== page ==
It's a shame I happened upon The Gaslight Anthem when I did. The New Brunswick NJ outfit's blazing brand of true blue rock and roll would have struck an appropriately monumental tone just three nights prior. Having found myself all but losing my shit in a fantastic, new found feeling of civic pride (along with a delusional pack of hundreds, mind you) at the intersection of Bedford and North 7th in Brooklyn, the only thing missing from such an extraordinary moment was a fitting, cinematic soundtrack blasting, at the very least, in my own head. But, alas, it was in the wake of Tuesday's events, on Wednesday, that I first heard The '59 Sound...which, I suppose will have to do.
Aching like the perfect blend of punk's boisterous, youth-gone-wild ways and the wild-eyed spirit of the Boss, the Gaslight Anthem's second full-length release strikes an oh so American kind of chord over the course of its' twelve, raging tracks. Steady, chugging versus, sing along choruses, massive break downs: Songs like "The Patient Ferris Wheel" and "High Lonesome" hit their stride with an effective, tried and true formula that's just too good to be ignored. For his part, vocalist Brian Fallon digs deep into his gut for this beefy batch of songs. Gnawing his way through underdog tales of blood thirsty women ("Great Expectations"), automobile pileups ("The '59 Sound"), and blue collar upbringings ("Meet Me By the River's Edge"), Fallon pens poetic lyrics that fix their gaze on topics of love and loss in the heartland...err, Jersey anyway.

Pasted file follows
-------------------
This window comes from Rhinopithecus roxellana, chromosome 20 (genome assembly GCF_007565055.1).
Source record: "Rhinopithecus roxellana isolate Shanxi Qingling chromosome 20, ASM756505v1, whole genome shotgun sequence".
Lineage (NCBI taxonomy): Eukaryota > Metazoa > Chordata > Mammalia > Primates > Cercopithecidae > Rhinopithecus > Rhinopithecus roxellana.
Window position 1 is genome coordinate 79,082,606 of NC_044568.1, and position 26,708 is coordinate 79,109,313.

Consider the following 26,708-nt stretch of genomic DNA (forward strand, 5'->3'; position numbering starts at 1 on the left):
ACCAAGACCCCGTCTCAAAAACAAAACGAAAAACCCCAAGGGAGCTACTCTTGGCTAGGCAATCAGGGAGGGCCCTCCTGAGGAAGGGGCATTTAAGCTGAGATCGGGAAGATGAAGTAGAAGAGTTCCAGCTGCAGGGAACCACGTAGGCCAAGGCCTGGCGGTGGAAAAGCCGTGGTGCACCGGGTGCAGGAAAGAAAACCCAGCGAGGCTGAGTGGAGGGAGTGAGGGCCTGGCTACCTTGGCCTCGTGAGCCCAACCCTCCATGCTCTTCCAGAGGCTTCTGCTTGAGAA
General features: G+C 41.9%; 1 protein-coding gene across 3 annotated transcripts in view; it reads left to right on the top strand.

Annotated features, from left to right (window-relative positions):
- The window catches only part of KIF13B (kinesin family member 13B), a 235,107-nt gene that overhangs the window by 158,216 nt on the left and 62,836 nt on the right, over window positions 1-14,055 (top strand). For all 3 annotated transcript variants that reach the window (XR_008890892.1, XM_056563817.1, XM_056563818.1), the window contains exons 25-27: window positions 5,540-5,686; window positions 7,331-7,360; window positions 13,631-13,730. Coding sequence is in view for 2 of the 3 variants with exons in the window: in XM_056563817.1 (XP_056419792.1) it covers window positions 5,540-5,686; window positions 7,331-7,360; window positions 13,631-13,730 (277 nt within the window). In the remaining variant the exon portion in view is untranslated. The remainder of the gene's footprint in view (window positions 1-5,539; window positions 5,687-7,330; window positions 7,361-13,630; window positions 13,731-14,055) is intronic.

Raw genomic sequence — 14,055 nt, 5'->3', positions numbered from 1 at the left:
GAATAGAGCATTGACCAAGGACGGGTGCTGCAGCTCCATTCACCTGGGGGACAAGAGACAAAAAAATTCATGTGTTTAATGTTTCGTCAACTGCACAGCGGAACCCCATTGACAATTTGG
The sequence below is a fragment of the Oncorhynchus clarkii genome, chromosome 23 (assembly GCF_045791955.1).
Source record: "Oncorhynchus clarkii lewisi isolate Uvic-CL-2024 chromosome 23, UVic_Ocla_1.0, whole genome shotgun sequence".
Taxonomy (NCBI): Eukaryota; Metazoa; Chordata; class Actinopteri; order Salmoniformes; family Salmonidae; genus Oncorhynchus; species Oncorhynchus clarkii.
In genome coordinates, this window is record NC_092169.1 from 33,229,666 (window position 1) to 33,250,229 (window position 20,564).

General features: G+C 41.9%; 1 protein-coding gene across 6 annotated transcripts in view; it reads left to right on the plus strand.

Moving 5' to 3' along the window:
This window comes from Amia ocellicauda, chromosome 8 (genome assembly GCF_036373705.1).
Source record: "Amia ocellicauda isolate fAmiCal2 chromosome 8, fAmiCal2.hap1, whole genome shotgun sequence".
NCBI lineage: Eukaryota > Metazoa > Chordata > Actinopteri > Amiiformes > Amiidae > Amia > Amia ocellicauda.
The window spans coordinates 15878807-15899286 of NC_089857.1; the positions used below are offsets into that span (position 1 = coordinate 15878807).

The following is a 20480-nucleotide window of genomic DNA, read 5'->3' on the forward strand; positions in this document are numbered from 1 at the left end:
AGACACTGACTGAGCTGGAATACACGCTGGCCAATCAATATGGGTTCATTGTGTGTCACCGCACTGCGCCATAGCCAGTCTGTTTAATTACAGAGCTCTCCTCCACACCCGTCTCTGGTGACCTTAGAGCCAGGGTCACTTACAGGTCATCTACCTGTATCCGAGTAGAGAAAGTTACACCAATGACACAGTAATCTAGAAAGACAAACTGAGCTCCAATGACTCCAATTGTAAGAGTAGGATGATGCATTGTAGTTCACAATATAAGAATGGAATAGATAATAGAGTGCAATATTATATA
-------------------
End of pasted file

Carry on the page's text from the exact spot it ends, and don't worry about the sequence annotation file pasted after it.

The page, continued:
Yet, for all his discords, Fallon ultimately sows an unequivocally triumphant seed in the belly of The '59 Sound...credit that to his obvious fixation with all things Springsteen. So what is ultimately made to flourish from the underlying source? Hope of course. Sound familiar? - David Pitz